I think it’s also fair to point out that as best I can tell from this account, Farleigh hasn’t made his money by investing his savings in the markets. A professional fund manager typically skims off a few percent of any gains as his recompense for being right and/or lucky. If you’re managing tens or hundreds of millions, say, when you decide interest rates are going to fall, as Farleigh did in the ’80s, then you’re going to find it a lot easier to make huge sums than you or I would making the same call with a £7,000 ISA allowance.
The same could be said of any investment strategy, of course, but a Warren Buffet or Peter Lynch approach to buying good, cheap-looking companies and holding them for the long term, or at least until they’re either not looking good or cheap anymore, seems intellectually like a more practical and consistent way for a small investor to make money through investing, as opposed to surfing price trends like a holiday-starved hedge fund manager on the slopes at Courcheval.
All that said, 100 Secret Strategies… is a sort of enjoyable book. Away from the silly title and its implicit promises, there’s plenty of good stuff here on diversification and negotiation, for instance, and particularly strong passages on evaluating the management of small companies.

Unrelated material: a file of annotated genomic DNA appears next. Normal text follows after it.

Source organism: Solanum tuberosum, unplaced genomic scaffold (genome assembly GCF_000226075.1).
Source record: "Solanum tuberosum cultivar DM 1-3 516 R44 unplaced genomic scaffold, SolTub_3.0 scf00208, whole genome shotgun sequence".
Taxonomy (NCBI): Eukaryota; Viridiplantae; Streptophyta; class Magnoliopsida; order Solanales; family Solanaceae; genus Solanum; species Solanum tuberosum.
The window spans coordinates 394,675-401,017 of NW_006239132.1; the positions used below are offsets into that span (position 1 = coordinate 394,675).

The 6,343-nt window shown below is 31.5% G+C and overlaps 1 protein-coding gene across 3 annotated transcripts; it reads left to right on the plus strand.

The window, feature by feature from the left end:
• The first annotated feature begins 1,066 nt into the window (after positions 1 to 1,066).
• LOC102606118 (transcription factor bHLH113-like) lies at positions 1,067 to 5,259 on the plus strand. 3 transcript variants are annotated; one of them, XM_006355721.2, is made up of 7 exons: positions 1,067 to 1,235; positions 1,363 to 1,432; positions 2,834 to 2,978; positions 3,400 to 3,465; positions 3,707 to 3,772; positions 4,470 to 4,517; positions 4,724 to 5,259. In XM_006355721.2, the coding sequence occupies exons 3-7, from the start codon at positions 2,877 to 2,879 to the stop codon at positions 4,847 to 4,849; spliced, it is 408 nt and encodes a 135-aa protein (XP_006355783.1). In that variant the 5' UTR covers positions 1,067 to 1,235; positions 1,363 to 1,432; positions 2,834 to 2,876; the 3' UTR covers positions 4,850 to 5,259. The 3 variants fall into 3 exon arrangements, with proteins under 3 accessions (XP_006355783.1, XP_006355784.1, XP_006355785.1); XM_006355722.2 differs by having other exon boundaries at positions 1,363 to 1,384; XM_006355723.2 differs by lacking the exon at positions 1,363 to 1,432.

Another standout section discusses the interaction of interest rates, inflation, and economic growth, which could be very pertinent as the ‘China effect’ wears off.
Trend setter: Richard Farleigh
Farleigh is at his very best when talking about his experiences, rather than trying to draw too much evidence from them. If you like reading how a super rich man brought himself up from very humble beginnings via a fascination with the markets that you probably share yourself, then you’ll be entertained and mildly educated by 100 Secret Strategies for Successful Investing. But buy it for secrets, or indeed strategies, and you may feel rather burned.